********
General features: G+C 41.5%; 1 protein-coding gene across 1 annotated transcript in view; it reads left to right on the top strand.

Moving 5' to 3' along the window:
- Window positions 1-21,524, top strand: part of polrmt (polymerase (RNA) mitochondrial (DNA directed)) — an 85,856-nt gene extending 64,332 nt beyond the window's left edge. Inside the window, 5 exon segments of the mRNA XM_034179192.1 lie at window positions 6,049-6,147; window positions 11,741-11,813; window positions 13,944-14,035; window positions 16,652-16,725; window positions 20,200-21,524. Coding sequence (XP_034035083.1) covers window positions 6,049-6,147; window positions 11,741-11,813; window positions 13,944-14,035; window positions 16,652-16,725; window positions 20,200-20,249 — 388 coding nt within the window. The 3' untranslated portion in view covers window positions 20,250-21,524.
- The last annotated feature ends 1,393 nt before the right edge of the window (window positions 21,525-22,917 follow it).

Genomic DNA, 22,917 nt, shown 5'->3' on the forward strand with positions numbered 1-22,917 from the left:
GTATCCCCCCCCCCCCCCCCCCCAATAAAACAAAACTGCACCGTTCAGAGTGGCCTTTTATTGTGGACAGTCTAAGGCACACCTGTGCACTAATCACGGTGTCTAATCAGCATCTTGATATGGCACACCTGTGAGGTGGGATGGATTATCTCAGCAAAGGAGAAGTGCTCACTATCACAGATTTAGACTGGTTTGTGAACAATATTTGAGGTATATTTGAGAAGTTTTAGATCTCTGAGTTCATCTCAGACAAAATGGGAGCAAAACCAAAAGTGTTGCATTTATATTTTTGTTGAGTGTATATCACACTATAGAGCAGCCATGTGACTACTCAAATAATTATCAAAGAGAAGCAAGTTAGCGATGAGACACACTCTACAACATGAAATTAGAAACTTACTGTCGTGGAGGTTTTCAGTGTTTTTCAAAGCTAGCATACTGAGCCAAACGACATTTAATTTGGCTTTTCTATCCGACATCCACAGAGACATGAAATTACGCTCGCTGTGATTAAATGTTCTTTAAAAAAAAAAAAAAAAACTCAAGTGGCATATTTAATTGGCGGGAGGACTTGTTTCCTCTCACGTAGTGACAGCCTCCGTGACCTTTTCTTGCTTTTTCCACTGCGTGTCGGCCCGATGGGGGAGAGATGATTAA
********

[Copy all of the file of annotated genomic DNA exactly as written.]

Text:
General features: G+C 41.5%; 1 protein-coding gene across 1 annotated transcript in view; it reads left to right on the top strand.

Moving 5' to 3' along the window:
- Window positions 1-21,524, top strand: part of polrmt (polymerase (RNA) mitochondrial (DNA directed)) — an 85,856-nt gene extending 64,332 nt beyond the window's left edge. Inside the window, 5 exon segments of the mRNA XM_034179192.1 lie at window positions 6,049-6,147; window positions 11,741-11,813; window positions 13,944-14,035; window positions 16,652-16,725; window positions 20,200-21,524. Coding sequence (XP_034035083.1) covers window positions 6,049-6,147; window positions 11,741-11,813; window positions 13,944-14,035; window positions 16,652-16,725; window positions 20,200-20,249 — 388 coding nt within the window. The 3' untranslated portion in view covers window positions 20,250-21,524.
- The last annotated feature ends 1,393 nt before the right edge of the window (window positions 21,525-22,917 follow it).

Genomic DNA, 22,917 nt, shown 5'->3' on the forward strand with positions numbered 1-22,917 from the left:
GTATCCCCCCCCCCCCCCCCCCCAATAAAACAAAACTGCACCGTTCAGAGTGGCCTTTTATTGTGGACAGTCTAAGGCACACCTGTGCACTAATCACGGTGTCTAATCAGCATCTTGATATGGCACACCTGTGAGGTGGGATGGATTATCTCAGCAAAGGAGAAGTGCTCACTATCACAGATTTAGACTGGTTTGTGAACAATATTTGAGGTATATTTGAGAAGTTTTAGATCTCTGAGTTCATCTCAGACAAAATGGGAGCAAAACCAAAAGTGTTGCATTTATATTTTTGTTGAGTGTATATCACACTATAGAGCAGCCATGTGACTACTCAAATAATTATCAAAGAGAAGCAAGTTAGCGATGAGACACACTCTACAACATGAAATTAGAAACTTACTGTCGTGGAGGTTTTCAGTGTTTTTCAAAGCTAGCATACTGAGCCAAACGACATTTAATTTGGCTTTTCTATCCGACATCCACAGAGACATGAAATTACGCTCGCTGTGATTAAATGTTCTTTAAAAAAAAAAAAAAAAACTCAAGTGGCATATTTAATTGGCGGGAGGACTTGTTTCCTCTCACGTAGTGACAGCCTCCGTGACCTTTTCTTGCTTTTTCCACTGCGTGTCGGCCCGATGGGGGAGAGATGATTAA